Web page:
A 2002 study revealed that 95% of all Americans who had ever had sex had also engaged in premarital sex at some point by the time they were 44, and those statistics weren’t unique for just the last 20 or 30 years. In fact, the numbers seemed virtually unchanged since the 1940s. A more recent 2013-2014 morality survey of 40,000 people across the globe by Pew showed that 30% of American responders say they view premarital sex as morally unacceptable. It also revealed a massive global disparity of attitudes about premarital sex, as 97% of Indonesians polled found premarital sex unacceptable, while only 6% of the French agreed with them.
It would seem that the topic of premarital sex is muddied by conflicting study results, and continues to be a topic of moral debate. Many statistics have not been formally studied. Meanwhile, a study at the University of Iowa reported that the younger a woman was when she first engaged in premarital sex would greatly increase her chance for later divorce, especially when the early sexual experience was not consensual or fully consensual. Some of the subjects were less than 14 years old, and so it would stand to reason that most early sexual experiences of young girls are not what most reasonable adults would consider consensual. It seems to make sense that many of these girls, once mature women, would have some emotional and developmental issues with intimacy and relationships.
So what about adult, consensual premarital sex in the context of a relationship? When religion and an abstract and individual definition of morality are removed from the equation, there are clearly both advantages and disadvantages of premarital sex.
Sex is an important part of an intimate relationship. Sexual compatibility is often a central issue for a couple, even when a relationship is based on mutual respect, friendship, and love. It isn’t shallow, nor is it sexist; to also accept that the ability for two people to give and take mutual pleasure can make or break a relationship or that extremely incompatible sex drives and preferences can cause eventual break-up. Therefore, engaging in consensual sex before marriage can be helpful not only to increase intimacy of the couple but to also learn about one another and make adjustments when necessary. A couple can learn about one’s ability and desire to have willingness to meet the needs of the other. When compatible or willingness to compromise to achieve great sex for both partners exists, love can grow from infatuation and desire and lead to a solid marriage and family. Knowing your compatibility with a person before marriage can help you to make better choices when entering into a marriage. It is easier to move forward with confidence and understanding when you known your partner inside and out.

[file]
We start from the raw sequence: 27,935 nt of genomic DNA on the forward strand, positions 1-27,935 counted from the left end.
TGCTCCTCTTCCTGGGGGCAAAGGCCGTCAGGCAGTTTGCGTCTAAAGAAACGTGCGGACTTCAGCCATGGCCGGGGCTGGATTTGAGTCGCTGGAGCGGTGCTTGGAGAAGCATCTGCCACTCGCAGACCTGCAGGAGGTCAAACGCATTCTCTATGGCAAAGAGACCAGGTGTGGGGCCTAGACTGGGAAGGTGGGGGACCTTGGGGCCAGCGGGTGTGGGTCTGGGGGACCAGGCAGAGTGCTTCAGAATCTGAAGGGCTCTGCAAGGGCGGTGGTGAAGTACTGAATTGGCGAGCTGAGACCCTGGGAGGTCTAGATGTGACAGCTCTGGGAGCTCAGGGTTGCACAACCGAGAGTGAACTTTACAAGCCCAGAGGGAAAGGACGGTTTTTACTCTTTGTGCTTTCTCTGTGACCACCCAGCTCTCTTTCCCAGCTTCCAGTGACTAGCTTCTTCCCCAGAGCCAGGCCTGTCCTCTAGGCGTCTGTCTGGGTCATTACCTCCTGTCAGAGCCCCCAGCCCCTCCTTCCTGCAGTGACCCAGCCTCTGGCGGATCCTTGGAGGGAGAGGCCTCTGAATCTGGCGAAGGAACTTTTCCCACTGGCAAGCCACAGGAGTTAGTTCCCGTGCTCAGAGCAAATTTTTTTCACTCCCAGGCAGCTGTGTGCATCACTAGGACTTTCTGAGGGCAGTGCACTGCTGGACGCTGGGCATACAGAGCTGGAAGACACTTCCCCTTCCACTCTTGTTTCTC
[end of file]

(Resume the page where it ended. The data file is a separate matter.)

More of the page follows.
There really aren’t any reliable statistics that show that people who wait have better or longer marriages, because the percentage of those who wait is so small. Also, many who avoid premarital sex completely do so for religious reasons, and therefore are also more likely to stay in an unhappy marriage due to religious views on divorce.
Unfortunately, there is more than one downside to premarital sex, even between consenting adults. When two people engage in sex, even within a committed adult relationship, there is no promise or guarantee of a long-term relationship. If the sexual encounters begin too early in the relationship, the sexual desire can burn out along with the infatuation. Generally, this leaves one or both people heartbroken and hurt. Even in a longer relationship, either personal or sexual compatibility call fall short of expectations: reasonable or not. This leaves both partners to split up, and then go through a single period before again having to question having sex with the next love interest. Once this merry-go-round of failed relationships happens multiple times, it can leave an individual, male or female, with issues surrounding trust.
While people would like to believe that they aren’t going to be judged by future partners based on sexual history or how many previous partners they have had, the reality is that it happens quite often. Furthermore, if you believe intimacy should be kept between the two people involved, and that your relations are no one’s business except your own and the person with which you were intimate, you may find yourself stuck between lying to your next partner about your past or betraying your conscience and previous partners if questioned on sexual history.
Of course, one has to take into account the risk of STDs, unplanned pregnancy, and the risk to the heart that is often forgotten in the throes of passion. In the end, the choice to have premarital sex is a very personal one. Know your risks, and always communicate with your partner about expectations and the future. Far more success in relationships, sexual or not, comes with realistic expectations, friendship, mutual respect, and communication.